May 25, 2013
Productivity, Compound Interest and Poverty
Posted on Feb 9, 2013
Working harder, producing more, but going into debt to buy it
After World War II many women stayed home and raised families. But since the 1950s they have been forced increasingly into the labour force for what are called two-job families – and now, three-job families (with only two family members). If you project labor participation rates, by the year 2020 every woman will have to work 18 hours a day or economic trends will falter.
What was applauded as a post-industrial economy has turned into a financialized economy. The reason you have to work so much harder than before, even when wages rise, is to carry your debt overhead. You’re unable to buy the goods you produce because you need to pay your bankers. And the only way that you can barely maintain your living standards is to borrow even more. This means having to pay back even more in years to come.
That is the Eurozone plan in a nutshell for its economic future. It is a financial plan that is replacing industrial capitalism – with finance capitalism.
Industrial capitalism was based on increasing production and expanding markets. Industrialists were supposed to use their profits to build more factories, buy more machinery and hire more labor. But this is not what happens under finance capitalism. Banks lend out their receipt of interest, fees and penalties (which now yield credit card companies as much as interest) in new loans.
The problem is that income used to pay debts cannot simultaneously be used to buy the goods and services that labor produces. So when wages and living standards do not rise, how are producers to sell – unless they find new markets abroad? The gains have been siphoned off by finance. And the financial dynamic ends up in austerity.
And to make matters worse, it is not the fat that is cut. The fat is the financial sector. What is cut is the bone: the industrial sector. So when writers refer to a post-industrial economy led by the banks, they imply deindustrialization. And for you it means unemployment and lower wages.
Financial dynamics vs. industrial dynamics
The accumulation of payments on interest-bearing debt leads companies to search for new loan markets, just as industrialists seek out new markets for their expanding output. This search means looking for assets in place to be pledged as collateral. The largest asset in any economy is real estate – mainly the land’s site value. So about 80 percent of bank loans are mortgage loans. But by 1980 property prices had turned down as interest rates rose during the Vietnam War and the general Cold War buildup throughout the world. Overseas military spending obliged the Federal Reserve to raise interest rates to borrow abroad to prevent the dollar’s exchange rate from declining.
So in the 1980s banks found a new market: corporate raiders treated companies much like real estate, to be bought on credit and managed to create a capital gain. The rise in interest rates to 20 percent by 1980 forced most states to revoke their usury laws, and credit card companies played states against each other in a race to the bottom when it came to protecting consumer rights. So the high-interest junk bond was born, largely at the hands of Michael Milken’s gang at Drexel Burnham.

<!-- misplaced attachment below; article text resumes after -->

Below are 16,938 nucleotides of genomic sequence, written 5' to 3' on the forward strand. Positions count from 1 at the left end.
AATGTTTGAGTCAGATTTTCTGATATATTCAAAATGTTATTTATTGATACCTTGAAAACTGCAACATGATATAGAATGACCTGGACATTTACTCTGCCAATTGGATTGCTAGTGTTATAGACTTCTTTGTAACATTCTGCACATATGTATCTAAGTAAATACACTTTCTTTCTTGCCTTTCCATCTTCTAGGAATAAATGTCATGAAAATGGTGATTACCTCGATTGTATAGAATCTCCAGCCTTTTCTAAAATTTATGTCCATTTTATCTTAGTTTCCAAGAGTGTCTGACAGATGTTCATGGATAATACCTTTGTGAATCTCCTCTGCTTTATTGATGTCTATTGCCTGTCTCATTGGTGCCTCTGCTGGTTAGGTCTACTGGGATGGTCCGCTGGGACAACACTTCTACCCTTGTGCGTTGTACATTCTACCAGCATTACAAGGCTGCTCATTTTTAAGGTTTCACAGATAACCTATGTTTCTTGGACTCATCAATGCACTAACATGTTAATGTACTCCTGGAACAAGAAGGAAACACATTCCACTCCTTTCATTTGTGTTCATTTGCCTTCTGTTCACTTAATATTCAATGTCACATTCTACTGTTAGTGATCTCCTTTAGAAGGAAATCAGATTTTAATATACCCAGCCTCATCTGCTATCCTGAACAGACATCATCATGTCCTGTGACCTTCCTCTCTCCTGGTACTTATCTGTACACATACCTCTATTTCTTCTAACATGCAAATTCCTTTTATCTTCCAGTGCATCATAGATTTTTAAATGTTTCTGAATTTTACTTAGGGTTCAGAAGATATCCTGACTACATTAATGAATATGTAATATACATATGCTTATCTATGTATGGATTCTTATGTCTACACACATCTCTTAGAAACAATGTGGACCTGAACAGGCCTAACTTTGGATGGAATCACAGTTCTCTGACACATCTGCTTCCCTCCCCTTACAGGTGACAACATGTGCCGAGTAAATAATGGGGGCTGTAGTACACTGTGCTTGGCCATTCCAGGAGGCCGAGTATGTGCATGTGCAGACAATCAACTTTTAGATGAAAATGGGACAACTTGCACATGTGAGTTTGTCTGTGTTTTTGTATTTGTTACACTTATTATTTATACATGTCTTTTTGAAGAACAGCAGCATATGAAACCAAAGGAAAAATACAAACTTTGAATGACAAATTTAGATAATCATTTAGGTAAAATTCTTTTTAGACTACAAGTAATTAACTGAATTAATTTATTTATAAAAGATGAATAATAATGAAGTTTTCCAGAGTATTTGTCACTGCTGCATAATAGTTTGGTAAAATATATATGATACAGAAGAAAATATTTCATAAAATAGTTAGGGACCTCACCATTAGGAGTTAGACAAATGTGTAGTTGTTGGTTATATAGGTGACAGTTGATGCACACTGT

American industry began to be financialized (and in the process, criminalized). But running a company to make a financial gain is different from running an industrial firm to expand production. Cash flow that was not paid to bankers and bondholders for the credit to buy out stock holders was used for purposes other than direct capital investment – above all for stock buybacks to support their price, and for mergers and acquisitions to acquire yet more companies.
The aim was not to increase production but to increase balance-sheet wealth – while extracting revenue from companies much like landlords bleeding a building. That is the time frame of finance capital, in contrast to industrial capital. It is short-term, not long term. This is why it is extractive rather than productive. The revenue has no counterpart in new direct investment in output, but rather in overhead debt extracting a rising flow of interest from the economy.
“Wealth creation” by debt leveraging – that is, asset-price inflation – was celebrated as a post-industrial economy, as if this were a positive and natural evolution. But in reality it is a lapse back into a rentier economy, and even into a kind of neofeudalism. The post-2008 bailouts have vested a new rentier elite to lord it over the 21st century, thanks to the fact that most gains since 1980 have gone to the 1% – mainly the financial sector, not to the 99%.
In the end this shrinks the economy – and that means that more and more loans will go bad, until crisis levels are reached at the point where lenders realize that there is no more room to extract more, and stop lending. But in the absence of government budget deficits, bank lending is the only support for demand – so the financial rug is pulled out from under the economy. That is the point at which banks demand bailouts – giving them the money, rather than giving the economy the revenue to spend and pull itself out of depression. So government debt is increased by giveaways to the banks, not by spending into the “real” economy.
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